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3 Questions To Answer Before You Start Designing Your Mountain Home.

So you've decided you want to design a get away home in the mountains? It's no surprise—if you are like most prospective home owners, you have a picture in mind of just what your “dream home” would be like. It's natural to be eager to dive into the creative work ahead, but before we put 'pencil to paper' let's pause to answer 3 questions to make sure you will get the home you envision.

  1. What is my budget?

It’s best to start with what you are comfortable spending. From there, we can determine what type of home can be created.

Which of these 3 statements best describes your situation?

“I know roughly how much I can spend.” We recommend setting a budget range. Choose a dollar amount you feel comfortable with, then add and subtract 10% to determine your total range. While it's not feasible to design to an exact dollar figure, we’ll seek to design your home targeted to the midpoint of your range.

“I have an absolute maximum budget.” Make that amount the top of your range. Subtract 20% to find the bottom of your range. You can elevate the budget if you choose, but we’ll help you stay within your stated goals through the use of smart design decisions.

“Staying within a set budget isn’t a priority.” You want what you want, and you have the means to produce it. In this case we can assist you to determine what will define success of your specific desires.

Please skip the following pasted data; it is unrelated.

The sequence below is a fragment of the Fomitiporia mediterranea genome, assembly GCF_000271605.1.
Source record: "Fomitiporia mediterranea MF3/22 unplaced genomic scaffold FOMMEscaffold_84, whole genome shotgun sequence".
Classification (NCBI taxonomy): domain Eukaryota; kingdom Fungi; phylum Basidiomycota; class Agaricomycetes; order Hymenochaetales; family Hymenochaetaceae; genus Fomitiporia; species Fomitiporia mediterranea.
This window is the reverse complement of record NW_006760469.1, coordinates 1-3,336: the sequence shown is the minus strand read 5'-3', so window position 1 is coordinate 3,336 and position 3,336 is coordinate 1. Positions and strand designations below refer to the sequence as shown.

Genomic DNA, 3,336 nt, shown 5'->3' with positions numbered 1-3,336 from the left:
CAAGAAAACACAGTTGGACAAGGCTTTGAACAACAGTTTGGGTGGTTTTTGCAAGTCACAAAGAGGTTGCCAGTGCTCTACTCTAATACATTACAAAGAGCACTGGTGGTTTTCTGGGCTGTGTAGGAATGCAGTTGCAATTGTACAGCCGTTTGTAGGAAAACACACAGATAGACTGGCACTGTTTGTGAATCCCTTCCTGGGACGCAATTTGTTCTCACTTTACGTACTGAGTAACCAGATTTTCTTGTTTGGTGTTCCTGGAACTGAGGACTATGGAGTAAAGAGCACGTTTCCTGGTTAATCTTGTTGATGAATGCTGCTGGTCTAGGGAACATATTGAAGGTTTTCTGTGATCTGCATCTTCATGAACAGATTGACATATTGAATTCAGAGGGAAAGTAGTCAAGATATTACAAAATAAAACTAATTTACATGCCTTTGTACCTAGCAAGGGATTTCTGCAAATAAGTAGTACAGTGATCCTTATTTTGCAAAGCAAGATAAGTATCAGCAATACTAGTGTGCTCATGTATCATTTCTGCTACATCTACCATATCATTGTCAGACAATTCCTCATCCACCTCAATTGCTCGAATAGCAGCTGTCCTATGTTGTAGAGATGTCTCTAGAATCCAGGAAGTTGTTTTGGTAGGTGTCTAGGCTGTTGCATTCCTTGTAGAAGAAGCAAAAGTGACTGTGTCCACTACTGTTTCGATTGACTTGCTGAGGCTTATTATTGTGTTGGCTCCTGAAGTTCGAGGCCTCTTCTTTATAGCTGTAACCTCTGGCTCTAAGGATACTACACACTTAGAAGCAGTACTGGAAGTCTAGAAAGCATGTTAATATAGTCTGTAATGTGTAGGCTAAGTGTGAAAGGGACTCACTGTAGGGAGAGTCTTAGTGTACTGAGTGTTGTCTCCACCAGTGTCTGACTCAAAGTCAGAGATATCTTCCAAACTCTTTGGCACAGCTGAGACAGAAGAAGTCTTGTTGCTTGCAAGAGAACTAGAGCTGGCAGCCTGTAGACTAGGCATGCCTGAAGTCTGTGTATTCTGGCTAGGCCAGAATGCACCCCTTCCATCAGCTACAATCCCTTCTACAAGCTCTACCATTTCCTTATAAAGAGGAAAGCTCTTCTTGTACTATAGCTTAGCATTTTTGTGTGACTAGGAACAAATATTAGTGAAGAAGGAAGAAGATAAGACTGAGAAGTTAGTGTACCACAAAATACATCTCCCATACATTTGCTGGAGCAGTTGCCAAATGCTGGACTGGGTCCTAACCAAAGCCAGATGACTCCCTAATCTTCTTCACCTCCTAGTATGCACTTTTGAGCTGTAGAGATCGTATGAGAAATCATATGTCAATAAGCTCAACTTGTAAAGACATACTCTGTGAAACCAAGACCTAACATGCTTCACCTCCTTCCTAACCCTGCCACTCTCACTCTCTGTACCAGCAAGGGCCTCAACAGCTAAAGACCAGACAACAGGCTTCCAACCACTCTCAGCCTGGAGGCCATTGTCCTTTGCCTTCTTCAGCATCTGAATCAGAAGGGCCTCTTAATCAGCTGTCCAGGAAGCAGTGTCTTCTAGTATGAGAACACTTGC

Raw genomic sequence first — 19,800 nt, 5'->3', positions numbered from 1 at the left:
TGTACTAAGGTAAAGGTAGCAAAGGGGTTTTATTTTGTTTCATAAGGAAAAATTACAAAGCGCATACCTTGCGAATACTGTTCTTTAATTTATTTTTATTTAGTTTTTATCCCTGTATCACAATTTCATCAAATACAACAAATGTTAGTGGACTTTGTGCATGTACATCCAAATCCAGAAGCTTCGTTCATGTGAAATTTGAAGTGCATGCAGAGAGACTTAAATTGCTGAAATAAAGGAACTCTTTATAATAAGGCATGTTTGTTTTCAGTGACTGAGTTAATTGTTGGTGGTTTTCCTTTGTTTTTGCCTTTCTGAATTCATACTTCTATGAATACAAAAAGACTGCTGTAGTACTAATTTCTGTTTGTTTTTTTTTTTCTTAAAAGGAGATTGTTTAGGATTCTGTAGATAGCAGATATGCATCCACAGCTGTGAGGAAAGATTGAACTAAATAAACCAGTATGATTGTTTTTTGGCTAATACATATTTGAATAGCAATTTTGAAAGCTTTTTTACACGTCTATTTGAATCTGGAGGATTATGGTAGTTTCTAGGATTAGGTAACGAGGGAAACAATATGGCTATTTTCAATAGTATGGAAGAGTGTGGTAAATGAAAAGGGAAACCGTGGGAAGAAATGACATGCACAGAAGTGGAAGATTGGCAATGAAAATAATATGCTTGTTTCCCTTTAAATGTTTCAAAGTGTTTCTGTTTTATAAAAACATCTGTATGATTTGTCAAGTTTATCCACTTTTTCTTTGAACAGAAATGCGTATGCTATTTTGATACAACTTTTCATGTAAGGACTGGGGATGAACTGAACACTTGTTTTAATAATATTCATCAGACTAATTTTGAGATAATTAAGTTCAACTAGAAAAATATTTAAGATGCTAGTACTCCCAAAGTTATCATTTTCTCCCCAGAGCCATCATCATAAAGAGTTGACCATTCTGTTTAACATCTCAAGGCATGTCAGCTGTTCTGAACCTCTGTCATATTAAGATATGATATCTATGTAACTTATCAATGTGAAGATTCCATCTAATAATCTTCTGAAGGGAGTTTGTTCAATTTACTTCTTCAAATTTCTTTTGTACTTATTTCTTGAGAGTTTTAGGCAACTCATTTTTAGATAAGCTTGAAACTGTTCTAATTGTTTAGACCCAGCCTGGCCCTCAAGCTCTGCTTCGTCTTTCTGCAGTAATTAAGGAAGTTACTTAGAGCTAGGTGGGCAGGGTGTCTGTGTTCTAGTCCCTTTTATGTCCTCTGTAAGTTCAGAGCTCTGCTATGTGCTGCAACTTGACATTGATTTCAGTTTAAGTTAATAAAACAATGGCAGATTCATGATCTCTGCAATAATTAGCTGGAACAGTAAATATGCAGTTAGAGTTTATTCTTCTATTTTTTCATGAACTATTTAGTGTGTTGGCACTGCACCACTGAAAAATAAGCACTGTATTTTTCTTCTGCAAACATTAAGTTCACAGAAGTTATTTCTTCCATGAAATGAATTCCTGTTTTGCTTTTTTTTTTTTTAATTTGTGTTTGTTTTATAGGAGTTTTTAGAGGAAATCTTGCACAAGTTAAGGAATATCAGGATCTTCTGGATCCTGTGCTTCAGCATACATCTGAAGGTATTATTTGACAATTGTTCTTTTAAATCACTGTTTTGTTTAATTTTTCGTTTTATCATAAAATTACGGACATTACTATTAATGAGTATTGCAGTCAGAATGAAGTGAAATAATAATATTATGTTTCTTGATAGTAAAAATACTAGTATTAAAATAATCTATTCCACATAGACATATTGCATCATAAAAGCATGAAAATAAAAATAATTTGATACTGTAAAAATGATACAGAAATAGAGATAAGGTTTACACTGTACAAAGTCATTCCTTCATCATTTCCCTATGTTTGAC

Keep in mind that the total cost of designing and building a home includes hard costs and soft costs. Your project budget is the total of the hard and soft costs. Your hard cost is the cost to erect the building and averages 75%-80% of a typical custom residential project budget. Your soft costs are your architectural and engineering fees, insurance, financing costs, landscaping budgets, furnishings and decorative items. Soft costs will average the remaining 20%-25% of the typical budget.

We also recommend that you carry a contingency budget that’s equal to 10% of your hard cost to protect against unexpected expenses. If we successfully deliver the project at the midpoint of your budget range, then the contingency will remain under your total range. That’s good planning!

Now that you’ve pinned down the budget range for your new home, the next question we need to address is ...

2: What kind of home do I want?